What Are Words per Minute?

Malcolm Tatum
Malcolm Tatum

Words per minute (WPM) is a term used to describe how quickly an individual can type a complete series of words accurately, with a minimum of errors. In times past when most typing was done using manual or electronic typewriters, the ability to type over a minimum amount of words per minute was often a key skill when applying for any type of administrative or clerical work. Even today, when most office work is done using a QWERTY keyboard on a computer, there is still some emphasis on maintaining a decent WPM as a requirement for certain types of work.

Typing instructors use a stopwatch to track time when calculating how many words per minute someone can type.
Typing instructors use a stopwatch to track time when calculating how many words per minute someone can type.

The traditional process for determining the words per minute that an individual can type usually required providing the individual with a specific paragraph or set of paragraphs to type. With this approach, the person conducting the test would allow the applicant to be seated in front of the typewriter and to insert a piece of paper into the carriage. When signaled by the instructor, the applicant would begin to type the words from the sample provided until the instructor told the applicant to stop. Typically, the instructor would use a stopwatch to determine the stop and start time so that the applicant typed for exactly one minute.

Practice typing can increase your words per minute output.
Practice typing can increase your words per minute output.

Once the typing was completed, the paper was extracted from the typewriter and the words counted by hand. In the event that the applicant transposed letters or made any type of spelling errors, those words were deducted from the total count. The end result would be the total words per minute typed, and would be used to determine if the applicant was qualified for the job he or she was seeking.

The QWERTY keyboard is named for its top row of letters.
The QWERTY keyboard is named for its top row of letters.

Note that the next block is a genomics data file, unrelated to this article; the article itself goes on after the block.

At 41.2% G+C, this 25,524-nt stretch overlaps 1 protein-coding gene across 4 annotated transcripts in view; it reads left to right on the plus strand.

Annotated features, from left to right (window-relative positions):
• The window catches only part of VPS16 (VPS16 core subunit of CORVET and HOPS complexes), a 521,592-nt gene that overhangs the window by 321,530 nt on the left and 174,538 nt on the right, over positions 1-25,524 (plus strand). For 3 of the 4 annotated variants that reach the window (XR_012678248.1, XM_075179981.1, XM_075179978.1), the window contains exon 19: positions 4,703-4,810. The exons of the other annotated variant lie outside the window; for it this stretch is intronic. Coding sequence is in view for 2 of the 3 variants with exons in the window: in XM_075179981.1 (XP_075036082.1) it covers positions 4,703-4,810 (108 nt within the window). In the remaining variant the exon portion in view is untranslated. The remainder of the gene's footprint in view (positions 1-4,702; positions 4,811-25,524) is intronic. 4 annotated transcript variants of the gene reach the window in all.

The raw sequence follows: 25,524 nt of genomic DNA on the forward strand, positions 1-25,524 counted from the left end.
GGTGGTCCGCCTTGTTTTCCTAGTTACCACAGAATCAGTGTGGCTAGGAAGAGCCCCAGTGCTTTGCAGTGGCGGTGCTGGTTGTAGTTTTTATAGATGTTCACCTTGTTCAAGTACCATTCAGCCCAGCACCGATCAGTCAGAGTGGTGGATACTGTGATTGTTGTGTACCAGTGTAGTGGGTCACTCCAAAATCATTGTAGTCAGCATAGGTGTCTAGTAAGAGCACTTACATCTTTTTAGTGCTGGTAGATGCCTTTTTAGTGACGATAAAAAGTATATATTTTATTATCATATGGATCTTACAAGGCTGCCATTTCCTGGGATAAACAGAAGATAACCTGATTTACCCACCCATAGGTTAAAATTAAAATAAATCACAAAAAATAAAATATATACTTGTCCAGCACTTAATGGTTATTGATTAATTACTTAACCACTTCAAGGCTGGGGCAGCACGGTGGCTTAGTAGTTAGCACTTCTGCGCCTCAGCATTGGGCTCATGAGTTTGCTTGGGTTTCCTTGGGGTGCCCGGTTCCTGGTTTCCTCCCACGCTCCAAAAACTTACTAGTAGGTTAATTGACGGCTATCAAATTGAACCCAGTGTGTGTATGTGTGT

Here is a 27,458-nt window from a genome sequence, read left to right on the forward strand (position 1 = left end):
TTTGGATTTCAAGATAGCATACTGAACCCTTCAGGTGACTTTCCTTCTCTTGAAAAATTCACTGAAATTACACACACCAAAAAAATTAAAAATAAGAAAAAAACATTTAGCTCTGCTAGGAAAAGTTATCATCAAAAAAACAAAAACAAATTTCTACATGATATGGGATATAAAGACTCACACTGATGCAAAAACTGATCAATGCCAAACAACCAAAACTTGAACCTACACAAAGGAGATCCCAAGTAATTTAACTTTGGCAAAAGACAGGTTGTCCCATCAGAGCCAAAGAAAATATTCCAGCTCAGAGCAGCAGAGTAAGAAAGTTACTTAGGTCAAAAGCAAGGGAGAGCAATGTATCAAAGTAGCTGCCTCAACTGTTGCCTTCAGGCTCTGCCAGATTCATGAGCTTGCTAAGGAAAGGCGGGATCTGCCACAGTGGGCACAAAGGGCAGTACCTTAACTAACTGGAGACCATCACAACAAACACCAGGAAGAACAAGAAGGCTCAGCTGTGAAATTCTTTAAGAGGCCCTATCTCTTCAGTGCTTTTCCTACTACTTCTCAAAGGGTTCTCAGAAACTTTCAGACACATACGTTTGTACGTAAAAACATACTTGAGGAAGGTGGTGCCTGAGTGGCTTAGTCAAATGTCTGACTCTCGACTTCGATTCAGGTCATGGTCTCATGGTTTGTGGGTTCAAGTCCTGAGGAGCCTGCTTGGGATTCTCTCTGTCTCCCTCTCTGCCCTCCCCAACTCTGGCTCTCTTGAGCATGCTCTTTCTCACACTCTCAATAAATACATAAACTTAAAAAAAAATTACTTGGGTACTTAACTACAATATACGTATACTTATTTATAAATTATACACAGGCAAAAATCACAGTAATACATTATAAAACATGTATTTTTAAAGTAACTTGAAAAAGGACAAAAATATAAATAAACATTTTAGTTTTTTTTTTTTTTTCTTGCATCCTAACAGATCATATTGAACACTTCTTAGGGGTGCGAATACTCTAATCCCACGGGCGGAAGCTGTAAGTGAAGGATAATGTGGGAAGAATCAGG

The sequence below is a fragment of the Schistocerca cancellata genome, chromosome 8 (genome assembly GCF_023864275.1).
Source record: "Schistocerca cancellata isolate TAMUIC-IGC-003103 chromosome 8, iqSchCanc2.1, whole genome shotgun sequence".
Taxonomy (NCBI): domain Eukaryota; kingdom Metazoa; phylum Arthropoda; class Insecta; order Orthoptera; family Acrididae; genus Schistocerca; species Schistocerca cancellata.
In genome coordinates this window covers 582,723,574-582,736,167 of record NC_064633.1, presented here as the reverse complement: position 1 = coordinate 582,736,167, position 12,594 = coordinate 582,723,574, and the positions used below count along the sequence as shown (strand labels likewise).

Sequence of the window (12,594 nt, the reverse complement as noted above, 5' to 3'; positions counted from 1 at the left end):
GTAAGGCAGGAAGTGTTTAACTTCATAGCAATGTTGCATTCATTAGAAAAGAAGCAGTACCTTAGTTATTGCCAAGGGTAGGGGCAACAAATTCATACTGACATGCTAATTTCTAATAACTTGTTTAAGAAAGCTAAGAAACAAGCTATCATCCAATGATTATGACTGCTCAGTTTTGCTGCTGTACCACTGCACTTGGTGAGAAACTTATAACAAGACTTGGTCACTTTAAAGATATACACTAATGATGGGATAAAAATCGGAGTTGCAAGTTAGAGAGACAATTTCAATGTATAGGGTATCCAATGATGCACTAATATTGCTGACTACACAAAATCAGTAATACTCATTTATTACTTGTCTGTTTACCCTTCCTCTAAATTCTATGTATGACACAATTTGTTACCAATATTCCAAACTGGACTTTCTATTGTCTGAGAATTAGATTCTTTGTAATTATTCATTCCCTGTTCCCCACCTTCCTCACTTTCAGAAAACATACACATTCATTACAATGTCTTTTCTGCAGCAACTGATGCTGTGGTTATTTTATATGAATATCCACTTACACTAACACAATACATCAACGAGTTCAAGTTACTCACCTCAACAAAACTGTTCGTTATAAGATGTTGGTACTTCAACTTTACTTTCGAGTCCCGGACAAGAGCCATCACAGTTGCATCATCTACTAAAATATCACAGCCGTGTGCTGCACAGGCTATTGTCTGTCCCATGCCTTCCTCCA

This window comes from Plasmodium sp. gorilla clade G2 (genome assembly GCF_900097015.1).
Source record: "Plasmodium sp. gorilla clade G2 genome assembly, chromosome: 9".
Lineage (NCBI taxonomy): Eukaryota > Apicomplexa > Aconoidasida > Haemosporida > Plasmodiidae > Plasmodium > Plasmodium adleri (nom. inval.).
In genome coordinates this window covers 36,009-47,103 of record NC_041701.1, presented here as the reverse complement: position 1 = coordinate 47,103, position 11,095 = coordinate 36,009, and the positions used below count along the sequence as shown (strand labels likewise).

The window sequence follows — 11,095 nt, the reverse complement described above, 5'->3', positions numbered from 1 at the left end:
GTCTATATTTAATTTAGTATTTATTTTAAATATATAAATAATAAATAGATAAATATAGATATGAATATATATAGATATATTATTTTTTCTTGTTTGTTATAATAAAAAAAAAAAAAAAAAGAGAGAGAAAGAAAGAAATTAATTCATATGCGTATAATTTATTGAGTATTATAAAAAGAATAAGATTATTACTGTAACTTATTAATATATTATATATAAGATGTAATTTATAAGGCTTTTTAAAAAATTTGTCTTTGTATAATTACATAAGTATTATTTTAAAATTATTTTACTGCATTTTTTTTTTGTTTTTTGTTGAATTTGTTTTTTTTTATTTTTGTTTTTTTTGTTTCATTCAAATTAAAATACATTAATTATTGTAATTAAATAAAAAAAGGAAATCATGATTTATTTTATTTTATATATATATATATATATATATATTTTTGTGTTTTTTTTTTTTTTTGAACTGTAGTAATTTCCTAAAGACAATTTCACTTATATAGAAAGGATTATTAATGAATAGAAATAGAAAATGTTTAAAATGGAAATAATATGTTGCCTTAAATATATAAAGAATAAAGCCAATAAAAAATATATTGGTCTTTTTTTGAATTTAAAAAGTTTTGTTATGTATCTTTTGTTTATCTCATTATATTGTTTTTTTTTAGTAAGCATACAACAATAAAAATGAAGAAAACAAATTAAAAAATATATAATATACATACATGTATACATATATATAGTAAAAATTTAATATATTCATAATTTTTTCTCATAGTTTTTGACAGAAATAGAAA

There were variations on this basic process for determining words per minute. Some methods called for allowing two full minutes, on the premise that the applicant would need twenty seconds or so to build up speed. When this was the case, the total words typed were counted, any misspellings deducted, and the total divided by two to come up with the final tally.

While typewriters are rarely used today, it is not unusual for employers to still query job seekers regarding the total words per minute they can type. Often, the interview process will include a typing test, using a desktop computer to assess the speed of the typist. With this more contemporary approach, the typist is not allowed to use automatic spell check during the test, or to stop for a moment in order to correct spellings.

Typing a certain number of words per minute became a skill when typewriters were popular.
Typing a certain number of words per minute became a skill when typewriters were popular.
Malcolm Tatum
Malcolm Tatum

After many years in the teleconferencing industry, Michael decided to embrace his passion for trivia, research, and writing by becoming a full-time freelance writer. Since then, he has contributed articles to a variety of print and online publications, including wiseGEEK, and his work has also appeared in poetry collections, devotional anthologies, and several newspapers. Malcolm’s other interests include collecting vinyl records, minor league baseball, and cycling.

You might also Like

Readers Also Love

Discussion Comments

gravois

I will admit something a little embarrassing to you guys. I work as a freelance writer but I am an absolutely terrible typer. To be honest, I am slow and sloppy.

But over the last two months I have been trying to type properly and improve my speed and accuracy. I would take typing speed tests when I first started and I could only do about 30 WPM. I took one this morning and I was up to 63 WPM. Not too shabby.

chivebasil

Words per minute seems to apply mostly to typing, but is there a measure or a test of the number of words per minute that a person can read? I feel like I am a pretty fast reader but I have never actually been able to compare my speed to others, or to an average speed.

Post your comments
Login:
Forgot password?
Register: